Slow EEG Fluctuation Reflects Cognitive Load and Affective Arousal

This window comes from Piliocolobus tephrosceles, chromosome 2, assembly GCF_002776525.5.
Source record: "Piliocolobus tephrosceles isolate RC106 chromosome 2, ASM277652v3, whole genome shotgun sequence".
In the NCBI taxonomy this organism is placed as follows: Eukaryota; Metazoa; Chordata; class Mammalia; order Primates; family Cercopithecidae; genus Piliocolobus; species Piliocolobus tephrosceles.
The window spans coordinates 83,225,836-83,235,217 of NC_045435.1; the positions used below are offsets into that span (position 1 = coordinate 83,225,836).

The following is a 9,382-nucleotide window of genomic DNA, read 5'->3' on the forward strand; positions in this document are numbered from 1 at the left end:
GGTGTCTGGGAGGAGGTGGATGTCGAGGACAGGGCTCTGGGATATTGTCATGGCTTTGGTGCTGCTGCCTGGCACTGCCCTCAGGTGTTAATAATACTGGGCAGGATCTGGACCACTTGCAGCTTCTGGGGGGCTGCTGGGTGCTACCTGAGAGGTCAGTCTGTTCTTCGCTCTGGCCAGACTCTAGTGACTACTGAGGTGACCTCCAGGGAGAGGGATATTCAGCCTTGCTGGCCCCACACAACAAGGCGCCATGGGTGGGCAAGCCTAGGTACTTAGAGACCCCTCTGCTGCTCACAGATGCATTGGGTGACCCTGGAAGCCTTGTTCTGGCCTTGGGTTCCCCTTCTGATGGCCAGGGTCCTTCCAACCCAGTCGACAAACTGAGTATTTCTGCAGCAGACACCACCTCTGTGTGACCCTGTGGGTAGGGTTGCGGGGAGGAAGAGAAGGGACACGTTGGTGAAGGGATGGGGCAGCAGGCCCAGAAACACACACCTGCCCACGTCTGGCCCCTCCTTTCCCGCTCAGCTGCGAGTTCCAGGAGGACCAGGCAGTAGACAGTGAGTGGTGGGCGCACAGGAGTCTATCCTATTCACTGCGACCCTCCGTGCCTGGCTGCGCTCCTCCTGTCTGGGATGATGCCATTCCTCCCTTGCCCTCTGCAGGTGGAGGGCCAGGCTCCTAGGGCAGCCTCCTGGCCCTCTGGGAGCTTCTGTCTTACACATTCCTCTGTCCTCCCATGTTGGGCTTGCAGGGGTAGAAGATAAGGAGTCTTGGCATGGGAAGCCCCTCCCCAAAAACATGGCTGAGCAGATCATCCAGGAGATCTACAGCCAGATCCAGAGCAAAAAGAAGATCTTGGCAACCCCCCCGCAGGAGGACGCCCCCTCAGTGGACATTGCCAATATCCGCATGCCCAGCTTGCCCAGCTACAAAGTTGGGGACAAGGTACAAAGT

We previously showed that fluctuations of the EEG alpha power at a very low frequency range reflects ability to flexibly adjust behaviors corresponding to cognitive load (SAS conference, 2021). Though activities of the autonomic nervous system (ANS) have also been reported to affect cognitive performance, details of interplays of the brain and ANS in behavioral adjustment accompanying cognitive load are not fully elucidated. Thus, we explored this issue by examining effects of the slow EEG fluctuation of the alpha power, heart rate variability (HRV) as a parasympathetic index, and skin conductance responses (SCRs) as a sympathetic index on performance of a 3-back task. Participants (n=12) conducted the task for 6 minutes. We analyzed fluctuation of EEG alpha power to estimate brain states, an index of HRV: root mean square of successive differences of R-R intervals (RMSSD), frequencies of spontaneous SCRs, as well as accuracy of the 3-back task. Greater RMSSD significantly predicted better task accuracy (r=0.59, p<0.05). A mediation analysis showed a tendency that fluctuation of the 2nd-order time series of the alpha power of EEG at around 0.01 Hz mediated the association between RMSSD and task accuracy. Frequencies of SCRs showed no consistent patterns of associations with EEG alpha activity and task accuracy. These results suggest that parasympathetic activity, compared to sympathetic activity, can modulate brain functions for more flexible behavioral adjustment during high cognitive load situations. Neural mechanisms of this phenomenon should be clarified in future.
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